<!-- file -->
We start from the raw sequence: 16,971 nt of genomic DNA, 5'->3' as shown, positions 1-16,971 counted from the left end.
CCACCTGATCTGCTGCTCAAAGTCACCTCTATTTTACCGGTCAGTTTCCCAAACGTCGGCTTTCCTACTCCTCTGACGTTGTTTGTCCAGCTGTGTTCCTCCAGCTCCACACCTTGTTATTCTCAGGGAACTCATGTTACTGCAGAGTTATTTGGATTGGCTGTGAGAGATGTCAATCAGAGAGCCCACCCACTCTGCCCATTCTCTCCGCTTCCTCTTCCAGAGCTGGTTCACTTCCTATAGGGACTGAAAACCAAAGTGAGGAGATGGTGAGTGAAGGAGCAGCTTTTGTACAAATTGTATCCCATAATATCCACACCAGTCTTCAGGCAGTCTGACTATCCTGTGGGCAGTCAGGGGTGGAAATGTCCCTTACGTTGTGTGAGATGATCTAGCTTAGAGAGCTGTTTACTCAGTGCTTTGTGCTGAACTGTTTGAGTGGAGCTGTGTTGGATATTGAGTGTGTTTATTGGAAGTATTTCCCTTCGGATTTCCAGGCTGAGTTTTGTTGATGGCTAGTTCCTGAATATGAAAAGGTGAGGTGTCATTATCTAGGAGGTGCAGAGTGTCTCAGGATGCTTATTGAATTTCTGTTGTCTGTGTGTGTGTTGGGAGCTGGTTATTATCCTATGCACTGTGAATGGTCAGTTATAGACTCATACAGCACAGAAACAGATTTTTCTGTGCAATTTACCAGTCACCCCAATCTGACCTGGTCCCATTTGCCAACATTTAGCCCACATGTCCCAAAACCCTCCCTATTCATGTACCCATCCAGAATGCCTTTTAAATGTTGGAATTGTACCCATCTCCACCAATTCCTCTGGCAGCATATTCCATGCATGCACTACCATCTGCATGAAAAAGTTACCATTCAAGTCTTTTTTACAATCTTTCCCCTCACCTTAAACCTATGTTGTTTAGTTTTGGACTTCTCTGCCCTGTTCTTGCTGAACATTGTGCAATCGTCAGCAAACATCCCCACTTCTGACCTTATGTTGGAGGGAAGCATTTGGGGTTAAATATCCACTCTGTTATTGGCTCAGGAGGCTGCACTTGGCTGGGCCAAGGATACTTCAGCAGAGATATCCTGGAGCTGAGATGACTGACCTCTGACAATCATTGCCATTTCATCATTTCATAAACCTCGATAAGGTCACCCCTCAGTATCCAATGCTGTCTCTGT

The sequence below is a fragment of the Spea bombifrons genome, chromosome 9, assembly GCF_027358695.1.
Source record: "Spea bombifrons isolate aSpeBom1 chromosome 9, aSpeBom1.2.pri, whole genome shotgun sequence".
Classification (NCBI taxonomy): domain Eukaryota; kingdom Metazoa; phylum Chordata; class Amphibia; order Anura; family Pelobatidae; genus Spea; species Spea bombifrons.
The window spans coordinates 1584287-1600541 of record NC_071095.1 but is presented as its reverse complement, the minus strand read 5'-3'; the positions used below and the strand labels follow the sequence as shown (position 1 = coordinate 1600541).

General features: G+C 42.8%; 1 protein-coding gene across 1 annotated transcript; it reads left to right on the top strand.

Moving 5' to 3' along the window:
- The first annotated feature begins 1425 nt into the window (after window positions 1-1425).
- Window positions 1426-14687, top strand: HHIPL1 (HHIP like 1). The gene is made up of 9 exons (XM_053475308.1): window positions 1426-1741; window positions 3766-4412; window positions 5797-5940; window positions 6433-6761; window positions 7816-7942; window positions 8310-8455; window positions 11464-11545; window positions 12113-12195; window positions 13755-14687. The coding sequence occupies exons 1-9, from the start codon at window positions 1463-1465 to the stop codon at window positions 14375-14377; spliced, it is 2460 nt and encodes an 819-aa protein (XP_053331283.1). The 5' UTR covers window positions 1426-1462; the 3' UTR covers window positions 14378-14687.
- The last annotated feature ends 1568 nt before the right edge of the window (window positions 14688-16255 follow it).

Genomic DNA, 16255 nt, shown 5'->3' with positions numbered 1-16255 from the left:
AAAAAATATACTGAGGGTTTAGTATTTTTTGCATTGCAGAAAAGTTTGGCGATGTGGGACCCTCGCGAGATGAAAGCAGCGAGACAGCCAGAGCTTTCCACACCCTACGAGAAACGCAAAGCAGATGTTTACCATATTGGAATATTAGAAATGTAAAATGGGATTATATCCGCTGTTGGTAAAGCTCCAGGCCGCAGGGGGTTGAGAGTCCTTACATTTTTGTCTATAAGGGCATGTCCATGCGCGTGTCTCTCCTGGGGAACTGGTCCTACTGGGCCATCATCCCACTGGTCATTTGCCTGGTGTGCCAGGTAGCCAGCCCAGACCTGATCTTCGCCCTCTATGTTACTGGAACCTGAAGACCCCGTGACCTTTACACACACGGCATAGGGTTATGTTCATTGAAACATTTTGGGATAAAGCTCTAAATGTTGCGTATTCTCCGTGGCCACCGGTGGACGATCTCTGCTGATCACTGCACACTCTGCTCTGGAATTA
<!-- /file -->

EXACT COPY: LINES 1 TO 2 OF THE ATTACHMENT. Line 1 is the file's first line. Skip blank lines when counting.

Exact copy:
We start from the raw sequence: 16,971 nt of genomic DNA, 5'->3' as shown, positions 1-16,971 counted from the left end.
CCACCTGATCTGCTGCTCAAAGTCACCTCTATTTTACCGGTCAGTTTCCCAAACGTCGGCTTTCCTACTCCTCTGACGTTGTTTGTCCAGCTGTGTTCCTCCAGCTCCACACCTTGTTATTCTCAGGGAACTCATGTTACTGCAGAGTTATTTGGATTGGCTGTGAGAGATGTCAATCAGAGAGCCCACCCACTCTGCCCATTCTCTCCGCTTCCTCTTCCAGAGCTGGTTCACTTCCTATAGGGACTGAAAACCAAAGTGAGGAGATGGTGAGTGAAGGAGCAGCTTTTGTACAAATTGTATCCCATAATATCCACACCAGTCTTCAGGCAGTCTGACTATCCTGTGGGCAGTCAGGGGTGGAAATGTCCCTTACGTTGTGTGAGATGATCTAGCTTAGAGAGCTGTTTACTCAGTGCTTTGTGCTGAACTGTTTGAGTGGAGCTGTGTTGGATATTGAGTGTGTTTATTGGAAGTATTTCCCTTCGGATTTCCAGGCTGAGTTTTGTTGATGGCTAGTTCCTGAATATGAAAAGGTGAGGTGTCATTATCTAGGAGGTGCAGAGTGTCTCAGGATGCTTATTGAATTTCTGTTGTCTGTGTGTGTGTTGGGAGCTGGTTATTATCCTATGCACTGTGAATGGTCAGTTATAGACTCATACAGCACAGAAACAGATTTTTCTGTGCAATTTACCAGTCACCCCAATCTGACCTGGTCCCATTTGCCAACATTTAGCCCACATGTCCCAAAACCCTCCCTATTCATGTACCCATCCAGAATGCCTTTTAAATGTTGGAATTGTACCCATCTCCACCAATTCCTCTGGCAGCATATTCCATGCATGCACTACCATCTGCATGAAAAAGTTACCATTCAAGTCTTTTTTACAATCTTTCCCCTCACCTTAAACCTATGTTGTTTAGTTTTGGACTTCTCTGCCCTGTTCTTGCTGAACATTGTGCAATCGTCAGCAAACATCCCCACTTCTGACCTTATGTTGGAGGGAAGCATTTGGGGTTAAATATCCACTCTGTTATTGGCTCAGGAGGCTGCACTTGGCTGGGCCAAGGATACTTCAGCAGAGATATCCTGGAGCTGAGATGACTGACCTCTGACAATCATTGCCATTTCATCATTTCATAAACCTCGATAAGGTCACCCCTCAGTATCCAATGCTGTCTCTGT